By Mary-Lynn Cesar for Kapitall.
Former New York City Mayor
can rejoice (well, kinda): a new
finds most Americans are likely to skip soda and
sugar these days. According to the poll, 63% of Americans stated
they actively try to avoid soda while 52% said they actively try to
The results reveal an increase in this aspect of
health-consciousness, rising significantly from responses given
in a 2002 dietary choices survey. Back then, 41% and 43%
of Americans said they actively tried to avoid soda and sugar,
However, despite the fact that Americans are growing much
more likely to pass on sweets and sugary drinks, the public
has yet to fully embrace a healthy lifestyle. Fewer than half
of Americans make a concerted effort to reduce their salt intake,
and, as Gallup points out, although over 90% of Americans include
fruits and vegetables in their daily diets, there's no guarantee
they're doing so in a healthy way.
Nevertheless, since Americans appear to be slowly
ditching unhealthy habits, we decided to run some screens related
to corporate health. We began with a universe comprised of
stocks belonging to the beverages - soft drinks, farm products, and
food - major diversified industries. Then we screened for
stocks with a
return on assets (ROA) lower than the industry average on a
trailing twelve month (
ROA is a profitability metric that analyzes a company's ability
to use its assets-a company's debt and equity-to generate earnings,
and it is calculated by dividing net income by total assets. When a
company has a high ROA, it means the firm is able to use its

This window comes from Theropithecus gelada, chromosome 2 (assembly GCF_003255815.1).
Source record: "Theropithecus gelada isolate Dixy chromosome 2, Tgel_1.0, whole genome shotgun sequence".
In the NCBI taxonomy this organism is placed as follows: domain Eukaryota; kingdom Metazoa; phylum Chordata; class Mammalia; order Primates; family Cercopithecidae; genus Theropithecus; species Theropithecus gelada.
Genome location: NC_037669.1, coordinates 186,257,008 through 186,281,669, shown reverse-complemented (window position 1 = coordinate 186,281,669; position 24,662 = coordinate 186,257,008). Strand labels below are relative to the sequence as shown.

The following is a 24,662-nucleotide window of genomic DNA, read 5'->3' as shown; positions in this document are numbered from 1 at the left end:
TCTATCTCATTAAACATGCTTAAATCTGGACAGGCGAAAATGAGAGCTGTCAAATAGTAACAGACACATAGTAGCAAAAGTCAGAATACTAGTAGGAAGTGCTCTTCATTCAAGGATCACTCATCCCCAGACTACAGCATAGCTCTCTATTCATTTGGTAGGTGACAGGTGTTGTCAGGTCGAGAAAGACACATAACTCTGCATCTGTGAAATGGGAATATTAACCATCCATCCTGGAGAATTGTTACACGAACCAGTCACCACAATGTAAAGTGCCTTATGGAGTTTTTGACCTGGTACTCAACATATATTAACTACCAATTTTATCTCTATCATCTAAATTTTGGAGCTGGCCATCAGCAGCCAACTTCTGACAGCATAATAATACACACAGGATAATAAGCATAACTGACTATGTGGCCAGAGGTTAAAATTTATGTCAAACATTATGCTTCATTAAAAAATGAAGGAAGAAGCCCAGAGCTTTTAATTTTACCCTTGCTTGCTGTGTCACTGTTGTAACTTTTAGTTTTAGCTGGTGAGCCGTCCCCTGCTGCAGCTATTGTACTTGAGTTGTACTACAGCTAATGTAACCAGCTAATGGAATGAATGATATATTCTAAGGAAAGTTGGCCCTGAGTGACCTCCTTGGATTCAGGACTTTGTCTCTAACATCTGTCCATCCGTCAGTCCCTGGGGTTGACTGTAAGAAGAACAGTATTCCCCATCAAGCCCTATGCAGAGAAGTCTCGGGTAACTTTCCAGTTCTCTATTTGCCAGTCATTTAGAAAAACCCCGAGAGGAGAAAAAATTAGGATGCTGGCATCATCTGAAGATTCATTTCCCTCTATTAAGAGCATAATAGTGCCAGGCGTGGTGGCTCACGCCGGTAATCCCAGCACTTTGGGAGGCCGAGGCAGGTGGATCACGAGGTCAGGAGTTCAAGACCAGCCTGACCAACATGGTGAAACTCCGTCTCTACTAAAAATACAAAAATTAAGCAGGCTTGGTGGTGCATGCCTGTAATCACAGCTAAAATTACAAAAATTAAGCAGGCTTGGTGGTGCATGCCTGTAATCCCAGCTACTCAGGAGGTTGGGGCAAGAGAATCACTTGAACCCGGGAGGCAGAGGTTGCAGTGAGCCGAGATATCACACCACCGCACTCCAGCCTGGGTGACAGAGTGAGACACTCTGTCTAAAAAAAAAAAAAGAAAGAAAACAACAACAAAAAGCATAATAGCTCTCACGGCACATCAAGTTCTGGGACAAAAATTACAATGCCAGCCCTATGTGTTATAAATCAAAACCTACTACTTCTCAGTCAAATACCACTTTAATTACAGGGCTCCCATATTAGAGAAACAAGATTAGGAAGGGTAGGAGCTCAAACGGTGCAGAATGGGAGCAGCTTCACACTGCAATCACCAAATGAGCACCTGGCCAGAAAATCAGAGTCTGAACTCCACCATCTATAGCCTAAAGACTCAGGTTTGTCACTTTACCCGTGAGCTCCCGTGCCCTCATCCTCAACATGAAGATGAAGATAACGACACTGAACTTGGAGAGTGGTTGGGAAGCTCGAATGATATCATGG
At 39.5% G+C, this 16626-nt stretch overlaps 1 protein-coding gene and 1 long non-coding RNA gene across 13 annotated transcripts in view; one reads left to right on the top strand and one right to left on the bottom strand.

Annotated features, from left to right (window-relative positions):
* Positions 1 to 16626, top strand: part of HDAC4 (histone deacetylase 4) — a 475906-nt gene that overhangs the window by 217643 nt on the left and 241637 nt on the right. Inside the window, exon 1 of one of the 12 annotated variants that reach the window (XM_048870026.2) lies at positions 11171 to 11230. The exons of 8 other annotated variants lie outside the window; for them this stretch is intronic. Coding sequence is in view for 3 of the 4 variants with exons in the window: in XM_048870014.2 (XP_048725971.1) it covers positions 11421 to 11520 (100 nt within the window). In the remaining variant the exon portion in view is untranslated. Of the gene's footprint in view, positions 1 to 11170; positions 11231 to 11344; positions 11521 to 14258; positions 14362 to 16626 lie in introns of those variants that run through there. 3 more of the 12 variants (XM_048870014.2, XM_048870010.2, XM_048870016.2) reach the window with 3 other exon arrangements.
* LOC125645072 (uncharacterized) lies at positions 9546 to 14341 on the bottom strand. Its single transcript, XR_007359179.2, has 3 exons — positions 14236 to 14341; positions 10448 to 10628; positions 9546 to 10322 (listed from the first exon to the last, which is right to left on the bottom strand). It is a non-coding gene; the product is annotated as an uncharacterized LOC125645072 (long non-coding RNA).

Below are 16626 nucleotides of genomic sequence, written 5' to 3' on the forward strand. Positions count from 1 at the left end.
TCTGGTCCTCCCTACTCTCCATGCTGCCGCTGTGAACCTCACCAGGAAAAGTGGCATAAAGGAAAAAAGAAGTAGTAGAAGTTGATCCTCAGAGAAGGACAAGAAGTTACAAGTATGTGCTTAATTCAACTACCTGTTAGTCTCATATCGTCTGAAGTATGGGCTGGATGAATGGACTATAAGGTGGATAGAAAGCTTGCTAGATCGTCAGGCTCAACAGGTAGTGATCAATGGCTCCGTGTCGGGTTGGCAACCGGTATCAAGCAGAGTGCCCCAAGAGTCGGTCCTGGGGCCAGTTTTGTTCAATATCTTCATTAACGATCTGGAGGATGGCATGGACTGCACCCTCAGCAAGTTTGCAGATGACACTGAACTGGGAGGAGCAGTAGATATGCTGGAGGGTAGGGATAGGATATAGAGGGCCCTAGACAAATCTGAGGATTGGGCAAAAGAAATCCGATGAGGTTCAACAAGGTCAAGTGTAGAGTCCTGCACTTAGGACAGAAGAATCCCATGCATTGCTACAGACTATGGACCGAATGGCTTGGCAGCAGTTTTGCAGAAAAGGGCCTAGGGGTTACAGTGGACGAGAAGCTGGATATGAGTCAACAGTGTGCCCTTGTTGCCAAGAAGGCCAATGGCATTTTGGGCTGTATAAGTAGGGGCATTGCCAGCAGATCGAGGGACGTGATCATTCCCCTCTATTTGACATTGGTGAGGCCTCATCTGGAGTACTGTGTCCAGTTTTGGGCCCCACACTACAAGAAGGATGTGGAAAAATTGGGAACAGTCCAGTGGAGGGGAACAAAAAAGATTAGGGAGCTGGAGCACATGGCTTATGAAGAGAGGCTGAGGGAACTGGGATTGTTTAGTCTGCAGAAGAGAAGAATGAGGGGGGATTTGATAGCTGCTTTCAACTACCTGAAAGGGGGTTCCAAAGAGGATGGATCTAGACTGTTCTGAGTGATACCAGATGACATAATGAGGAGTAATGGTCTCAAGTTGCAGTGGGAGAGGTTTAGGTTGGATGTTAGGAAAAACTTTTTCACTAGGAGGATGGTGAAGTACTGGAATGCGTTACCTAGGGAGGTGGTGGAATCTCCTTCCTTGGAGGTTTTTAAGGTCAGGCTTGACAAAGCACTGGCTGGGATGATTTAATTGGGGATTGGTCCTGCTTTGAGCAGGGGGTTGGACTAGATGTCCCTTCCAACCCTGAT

assets to make more money on less investment. Therefore, having an
ROA lower than the industry average means that a company earned
less profit on the resources it owns than an average company in its
Next, we looked for stocks with a
return on equity (ROE) lower than the industry average on a
. ROE shows how effective a company is at using investor money
to generate profit. It is calculated by dividing net income by
shareholder equity. A company with an ROE below the industry
average isn't as adept at using investors' money to make money.
After that, we screened for stocks with a
return on investment (ROI) lower than the industry average
on a TTM basis
. ROI is a metric that lets investors figure out the
profitability of an investment by dividing the benefit of said
investment (gain from investment - cost of investment) by the cost
of said investment. In the formula, gain from investment is the
money an investor earns from selling the investment.
If a company has an ROI lower than the industry average, it
indicates that the stock isn't as profitable an investment as many
of its peers.
Finally, we looked for stocks with
growth in revenue lower than the industry average on a TTM
. This means that the companies aren't as effective at selling
their inventory, which is a
soft drink manufacturers have encountered recently.
We were left with two US beverage stocks on our list. Do you
think Americans' changing dietary habits are behind their low
ROA, ROE, ROI, and revenue growth? Use this list as a starting
point for your own analysis, and let us know what you think in the
Click on the interactive chart to view data over
1. Coca-Cola Botting Co. Consolidated
): Engages in the production, marketing, and distribution of
nonalcoholic beverages, primarily products of The Coca-Cola
Company. Market cap at $657.06M, most recent closing price at
TTM Return on Assets at 1.93% vs. an industry average at 9.83%.
TTM Return on Equity at 14.47% vs. an industry average at 25.18%.
TTM Return on Investments at 3.12% vs. an industry average at
TTM Revenue Change at -1.58% vs. an industry average at
2. Cott Corporation
): Engages in the production and distribution of retailer brand
beverages in North America and internationally. Market cap at
$647.02M, most recent closing price at $6.81.
TTM Return on Assets at 0.88% vs. an industry average at 9.83%.
TTM Return on Equity at 2.19% vs. an industry average at 25.17%.
TTM Return on Investments at 1.1% vs. an industry average at
TTM Revenue Change at -7.55% vs. an industry average at
(List compiled by Mary-Lynn Cesar. Accounting data sourced
from Google Finance. Monthly return data sourced from Zacks
Investment Research. Revenue and ROE data sourced from Fidelity.
All other data sourced from finviz.)
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